The World Biathlon Championship, recently hosted by Raubichi, was a major event among junior tournaments, attracting dozens of thousands of fans and several hundred participants from all over the globe, including Finland and New Zealand
“Raubichi” sports complex
Raubichi is known for hosting significant sporting events and was originally built in 1990 to host the first USSR World Biathlon Championship. Later, it became a hub for the country’s winter sports, gathering world-class sportsmen twice, and junior colleagues on many occasions. Raubichi’s history is rich but the recent event has opened a new page, marked by the first significant reconstruction in 25 years.
Poland’s Tomasz Sikora, returning to Belarus as team coach for the first time after his 2004 European Championship win, can hardly hide his surprise at the improvements, saying, “I’ve heard that much had changed but could never imagine the scale. It’s impossible to recognise Raubichi. It was a great complex even in the past but now it’s incredible. I think few rival it in Europe.”
Most guests seem to agree, with a great many athletes having now chosen to train at the centre. Belarus has bold yet realistic plans to bring world biathlon back to Raubichi, wishing to host a cup round or the world championship. Franz Berger, the Race Director of the International Biathlon Union (IBU), is full of praise for the facilities, although IBU First Vice President Victor Maigurov believes that the stands could be improved upon: a suggestion to which Raubichi’s directors concur. Russian Victor Tikhonov, who won the first World Championship in Raubichi, has guaranteed assistance to the Belarusian application for hosting the world event in 2021 or thereafter: until then, the sporting calendar is already scheduled. However, as recent junior battles have demonstrated, the local slopes will never be empty.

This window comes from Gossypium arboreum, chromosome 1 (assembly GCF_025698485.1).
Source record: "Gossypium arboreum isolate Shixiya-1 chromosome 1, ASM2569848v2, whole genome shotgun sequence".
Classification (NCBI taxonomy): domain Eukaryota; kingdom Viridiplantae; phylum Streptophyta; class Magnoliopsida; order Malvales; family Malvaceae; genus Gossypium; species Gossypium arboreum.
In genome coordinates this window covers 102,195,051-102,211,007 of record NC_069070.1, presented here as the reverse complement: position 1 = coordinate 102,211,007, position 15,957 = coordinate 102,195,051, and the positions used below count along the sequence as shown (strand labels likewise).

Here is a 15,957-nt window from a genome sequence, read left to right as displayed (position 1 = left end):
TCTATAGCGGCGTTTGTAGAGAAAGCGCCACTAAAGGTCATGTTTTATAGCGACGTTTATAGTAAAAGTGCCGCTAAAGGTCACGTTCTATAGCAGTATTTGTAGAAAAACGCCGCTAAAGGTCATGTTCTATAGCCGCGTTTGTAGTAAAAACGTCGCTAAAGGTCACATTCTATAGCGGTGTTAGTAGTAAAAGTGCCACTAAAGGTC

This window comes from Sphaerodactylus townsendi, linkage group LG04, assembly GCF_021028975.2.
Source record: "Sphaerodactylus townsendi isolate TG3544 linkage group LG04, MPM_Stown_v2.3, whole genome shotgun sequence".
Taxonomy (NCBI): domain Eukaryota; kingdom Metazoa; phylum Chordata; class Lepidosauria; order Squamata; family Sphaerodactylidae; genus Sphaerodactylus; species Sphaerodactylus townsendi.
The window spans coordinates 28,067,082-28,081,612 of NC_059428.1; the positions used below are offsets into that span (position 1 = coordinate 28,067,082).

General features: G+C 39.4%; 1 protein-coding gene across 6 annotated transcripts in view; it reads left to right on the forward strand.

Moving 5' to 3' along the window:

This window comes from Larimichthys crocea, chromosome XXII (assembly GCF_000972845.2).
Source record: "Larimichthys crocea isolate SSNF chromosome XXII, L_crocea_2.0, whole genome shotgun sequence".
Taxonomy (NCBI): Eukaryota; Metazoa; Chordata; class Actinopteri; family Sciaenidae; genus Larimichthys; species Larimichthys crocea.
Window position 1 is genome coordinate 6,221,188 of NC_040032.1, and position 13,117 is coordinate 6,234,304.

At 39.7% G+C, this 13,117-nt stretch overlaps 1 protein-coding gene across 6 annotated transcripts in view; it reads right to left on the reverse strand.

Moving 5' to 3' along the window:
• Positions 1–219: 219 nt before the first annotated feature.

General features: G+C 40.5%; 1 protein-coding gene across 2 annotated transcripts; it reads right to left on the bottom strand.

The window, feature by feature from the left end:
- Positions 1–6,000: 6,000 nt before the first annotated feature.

Participants and champions
All junior biathlon competitions arouse interest since our young athletes tend to make the shift to adult tournaments more easily, moving from ‘youth’ champions to winning ‘adult’ medals (although not with100 percent success of course). Such countries as Brazil, Australia and New Zealand have been taking part in recent biathlons, although hardly with an idea of claiming victory. Rather, Norway’s Ole Bjørndalen and Tarjei Bø, France’s Martin Fourcade and Belarus’ Darya Domracheva (who many times won junior competitions) are the rising stars of our time.
The head coach of the Belarusian national team, Andrian Tsibulsky, is cautious in making too many assumptions but feels quietly confident of success. Among those he sees that future stars of the track are Norway’s Ingrid Landmark Tandrevold (who won four medals in Raubichi) and Russia’s Alexander Dedyukhin (who also won several medals in Belarus). He praises France’s Lena Arno and Ukraine’s Yulia Zhuravok (who hit every one of their 60 targets over four races) and agrees with silver relay winner Emilien Jacquelin who, being asked about standing alongside Fourcade and Jean-Guillaume Béatrix, commented that ‘time will tell’. These words are true of almost every situation.
Belarusian Darya Blashko won the sprint race at the Junior World Championship in biathlon. Photo BelTA